I just finished a new Wiksten Shift dress and I love it a lot. Before I even took photos, I had more things to say about it than would fit on an Instagram post... so I thought I'd capture my thoughts while their hot. I am also going to talk about other versions or hacks I made of this pattern last summer. This was my 6th version, including wearable muslins.
First off - let's talk fit. If you are pear-shaped, as I am, a columnar shift dress may seem like a risky garment. I know it is something I had reservations about - but I took a chance & I'm love the finished results.
Also, let's talk inclusivity. The pattern only goes up to a 52" hip (size 22) so it's not very inclusive, but it works for small fat people like myself. I have a 51" hip. If you love the look but this size range doesn't work for you - I think hacking the Torrens or Artist's Box top into a dress would give a similar look, either just choosing the bust size to match your hips and extending the length, or by a slightly more involved hack to get the back yoke & gathers. (If you want more details on how I would do that, contact me!)
More on fit & choosing a size. Lots of sewists on IG have mentioned that they preferred sizing down on this pattern for less volume. The pattern itself suggests choosing the size by your bicep measurement rather than anything else because it is designed to be very roomy & the only critical fit is making sure you have enough arm room.
If you are pear, as I am - I would caution against this advice. I will tell you what I always do is try to choose by my largest measurement - the hips. Here's why.
According to my bicep, I would wear a size 12. According to my bust I would wear a 16, According to my hip I am between a 20 and a 22. The finished garment hips for the size 12 that matches my biceps is 52.5", leaving a scant 1.5 inches of ease, while the pattern measurements have about 8" of ease between the body hip measurement and finished garment hip measurement.
To get a garment that gives my hips & bum space to be themselves, I went with a straight 22. The result is a beautifully oversized sack dress that skims over every part of my body without catching anywhere. In linen, it's crisp and structural, which makes me feel like an eccentric art teacher in the very best way possible. In seersucker, with the belt, it's a little more of an 80s preppy casual vibe.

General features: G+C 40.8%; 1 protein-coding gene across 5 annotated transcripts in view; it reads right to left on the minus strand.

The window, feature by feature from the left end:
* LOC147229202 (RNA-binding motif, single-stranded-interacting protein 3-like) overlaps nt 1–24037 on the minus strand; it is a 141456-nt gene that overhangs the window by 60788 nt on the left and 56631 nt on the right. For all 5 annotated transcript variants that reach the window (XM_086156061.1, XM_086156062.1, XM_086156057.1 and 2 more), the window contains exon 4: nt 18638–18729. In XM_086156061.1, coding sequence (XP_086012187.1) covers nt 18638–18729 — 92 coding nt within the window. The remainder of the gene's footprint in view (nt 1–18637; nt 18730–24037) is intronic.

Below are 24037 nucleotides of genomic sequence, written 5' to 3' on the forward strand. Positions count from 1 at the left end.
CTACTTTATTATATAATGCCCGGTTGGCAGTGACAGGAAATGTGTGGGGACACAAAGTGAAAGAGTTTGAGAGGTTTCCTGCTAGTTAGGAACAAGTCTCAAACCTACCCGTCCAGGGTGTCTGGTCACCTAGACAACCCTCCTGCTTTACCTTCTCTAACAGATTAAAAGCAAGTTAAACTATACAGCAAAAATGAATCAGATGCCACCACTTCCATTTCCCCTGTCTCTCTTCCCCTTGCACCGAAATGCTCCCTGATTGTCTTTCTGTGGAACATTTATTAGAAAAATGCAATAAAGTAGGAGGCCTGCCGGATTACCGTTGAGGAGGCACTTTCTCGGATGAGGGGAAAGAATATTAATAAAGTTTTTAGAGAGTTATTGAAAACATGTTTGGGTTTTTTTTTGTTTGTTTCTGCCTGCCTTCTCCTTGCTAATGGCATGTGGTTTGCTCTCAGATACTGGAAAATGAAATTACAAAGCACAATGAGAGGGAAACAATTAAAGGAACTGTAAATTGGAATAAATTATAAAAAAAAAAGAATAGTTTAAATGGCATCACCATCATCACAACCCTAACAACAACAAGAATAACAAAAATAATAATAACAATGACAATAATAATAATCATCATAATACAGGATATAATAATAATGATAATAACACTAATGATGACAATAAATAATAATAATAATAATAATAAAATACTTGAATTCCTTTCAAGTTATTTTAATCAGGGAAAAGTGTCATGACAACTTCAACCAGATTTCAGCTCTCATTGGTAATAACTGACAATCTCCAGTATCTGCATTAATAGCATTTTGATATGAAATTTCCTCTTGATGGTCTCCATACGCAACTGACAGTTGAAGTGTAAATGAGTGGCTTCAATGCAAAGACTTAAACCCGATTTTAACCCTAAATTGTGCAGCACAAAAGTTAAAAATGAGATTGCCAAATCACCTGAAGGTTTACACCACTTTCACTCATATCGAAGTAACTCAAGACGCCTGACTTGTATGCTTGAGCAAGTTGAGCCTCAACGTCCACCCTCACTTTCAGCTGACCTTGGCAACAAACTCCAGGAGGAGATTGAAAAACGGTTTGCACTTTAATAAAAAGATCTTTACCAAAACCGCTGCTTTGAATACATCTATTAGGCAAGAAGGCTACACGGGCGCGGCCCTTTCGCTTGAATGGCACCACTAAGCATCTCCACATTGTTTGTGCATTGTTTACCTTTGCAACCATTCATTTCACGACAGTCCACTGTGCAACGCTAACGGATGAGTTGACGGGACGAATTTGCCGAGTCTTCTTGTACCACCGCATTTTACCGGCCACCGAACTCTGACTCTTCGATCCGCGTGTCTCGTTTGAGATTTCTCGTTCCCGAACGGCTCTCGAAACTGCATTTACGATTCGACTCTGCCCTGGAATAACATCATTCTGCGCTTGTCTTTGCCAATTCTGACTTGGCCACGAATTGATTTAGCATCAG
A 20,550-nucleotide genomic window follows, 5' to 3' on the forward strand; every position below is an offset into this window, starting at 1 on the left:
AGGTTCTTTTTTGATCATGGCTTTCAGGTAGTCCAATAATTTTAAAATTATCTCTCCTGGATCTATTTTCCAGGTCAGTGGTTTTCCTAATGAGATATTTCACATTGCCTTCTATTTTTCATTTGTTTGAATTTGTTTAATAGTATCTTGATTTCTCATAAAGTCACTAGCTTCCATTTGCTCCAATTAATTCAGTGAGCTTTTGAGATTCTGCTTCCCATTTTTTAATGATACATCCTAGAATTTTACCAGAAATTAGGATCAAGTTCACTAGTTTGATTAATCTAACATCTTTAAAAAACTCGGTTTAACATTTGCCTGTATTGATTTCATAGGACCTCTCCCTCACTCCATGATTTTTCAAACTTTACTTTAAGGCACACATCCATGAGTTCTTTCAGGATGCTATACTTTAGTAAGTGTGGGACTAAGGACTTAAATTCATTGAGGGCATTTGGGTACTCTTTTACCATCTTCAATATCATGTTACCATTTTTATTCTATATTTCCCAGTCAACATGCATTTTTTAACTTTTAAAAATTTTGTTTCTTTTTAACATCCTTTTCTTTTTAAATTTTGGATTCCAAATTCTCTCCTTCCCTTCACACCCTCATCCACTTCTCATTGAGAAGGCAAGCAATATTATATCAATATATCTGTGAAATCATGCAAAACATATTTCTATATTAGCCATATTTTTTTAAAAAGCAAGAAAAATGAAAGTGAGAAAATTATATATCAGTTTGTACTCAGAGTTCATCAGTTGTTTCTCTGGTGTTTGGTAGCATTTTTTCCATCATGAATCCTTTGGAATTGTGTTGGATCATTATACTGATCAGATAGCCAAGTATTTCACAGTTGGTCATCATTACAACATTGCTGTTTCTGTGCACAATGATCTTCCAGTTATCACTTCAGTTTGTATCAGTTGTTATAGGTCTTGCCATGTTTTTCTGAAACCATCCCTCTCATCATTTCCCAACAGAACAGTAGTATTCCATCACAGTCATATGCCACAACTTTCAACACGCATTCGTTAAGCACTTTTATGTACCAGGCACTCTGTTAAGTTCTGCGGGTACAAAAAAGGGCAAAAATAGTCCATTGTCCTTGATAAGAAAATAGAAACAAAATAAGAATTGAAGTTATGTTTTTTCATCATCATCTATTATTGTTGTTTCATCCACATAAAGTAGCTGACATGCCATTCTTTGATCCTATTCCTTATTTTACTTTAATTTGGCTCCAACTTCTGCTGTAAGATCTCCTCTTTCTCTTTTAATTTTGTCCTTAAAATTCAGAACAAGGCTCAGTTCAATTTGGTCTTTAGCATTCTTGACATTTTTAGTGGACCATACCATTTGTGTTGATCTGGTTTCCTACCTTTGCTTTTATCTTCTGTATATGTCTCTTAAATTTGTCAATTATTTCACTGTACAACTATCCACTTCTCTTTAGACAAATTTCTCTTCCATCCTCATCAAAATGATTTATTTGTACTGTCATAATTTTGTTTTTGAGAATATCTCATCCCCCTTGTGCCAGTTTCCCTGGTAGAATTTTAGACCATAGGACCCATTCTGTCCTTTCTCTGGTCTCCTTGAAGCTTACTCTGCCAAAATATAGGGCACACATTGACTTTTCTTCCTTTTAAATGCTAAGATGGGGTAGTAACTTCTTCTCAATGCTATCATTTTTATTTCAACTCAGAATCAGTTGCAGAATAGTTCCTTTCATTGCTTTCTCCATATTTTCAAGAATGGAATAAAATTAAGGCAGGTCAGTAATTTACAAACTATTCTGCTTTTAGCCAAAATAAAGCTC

However... the neckline is a teensy bit wider than I would like because it's intended for a body with a bust that is 6" bigger than mine. Also, with extra room in the bust, there is a lot of extra fabric. The extra fabric looks fine when the dress is worn alone, but makes it hard to layer over. I can only wear really oversized grandpa sweaters over it, so it's either a summer dress on it's own or a winter dress with a big fluffy sweater over OR a long-sleeve under... *more on that later.
You might not want so much space in your dress, but still want to accommodate for wider hips. I have an idea about this that I am going to try out on my next version of this dress. It consists of choosing a size 16 to match my bust for the front, yoke, and facing pieces. For the back piece, I would move the fold line of the pattern piece a few inches away from the actual fold like of the fabric, until it measures the width of the size 22 pattern piece but keeps the sleeve/side seam curve to match the size 16.
When gathering or pleating (**more on pleating later too) the back into the yoke, I would just make extra gathers or a bigger pleat. In my head, this would work kind of like my usual solution for adapting patterns to wildly different bust/hips measurements on dresses with separate bodice and skirt parts... which is to cut the correct size bodice and the correct size skirt and gather or pleat the extra skirt fabric into the smaller bodice. Works a charm for me most of the time.
Speaking of dresses with separate bodices and skirts, I have tried the size 16 bodice for a hack of the pattern, adding a size 22 Hinterland skirt to the bottom. I've made variations on this 3 times, using either the side seam Hinterland pockets on two versions and the Wiksten Shift patch pockets on another. Both work well. Here's my favorite, in linen dyed with onion skins.
I'm looking forward to trying the adjustment I mentioned to pare a little volume out overall for a better chance of being able to layer.
I'm also curious to try the 3/4 sleeve version of the dress and the top. I haven't made the shirt version yet, but I have some white linen that I think would make a lovely top. Probably a bit more cropped than the pattern, since I'm only 5'1".
*The large volume on the top actually lends itself really well to wearing the dress OVER a button down shirt, for a look I really love.
**Depending on your fabric, personal preferences, and overall desired effect, you might love this alternative to gathering the lower back piece into the yoke by making a big pleat instead. I saw this on Instagram last year, still trying to track down where to give proper credit, but I had to try it and I LOVE the look of the inverted box pleat. Now I also want to try one with a regular box pleat too because the inside of the yoke looks good too! I think that might look really cool with an extra large pleat from the fit hack I am imagining.
A bit about me:
My grandmothers grew up in the Great Depression and their stories, skills, and resourcefulness made a beautiful mark on my heart. I am always making something, usually with fiber or textiles. I love scraps and reusing things and rescuing overlooked treasures. I think about a lot of things while I am making. Here is a record and, hopefully, a connection to the thread of my story.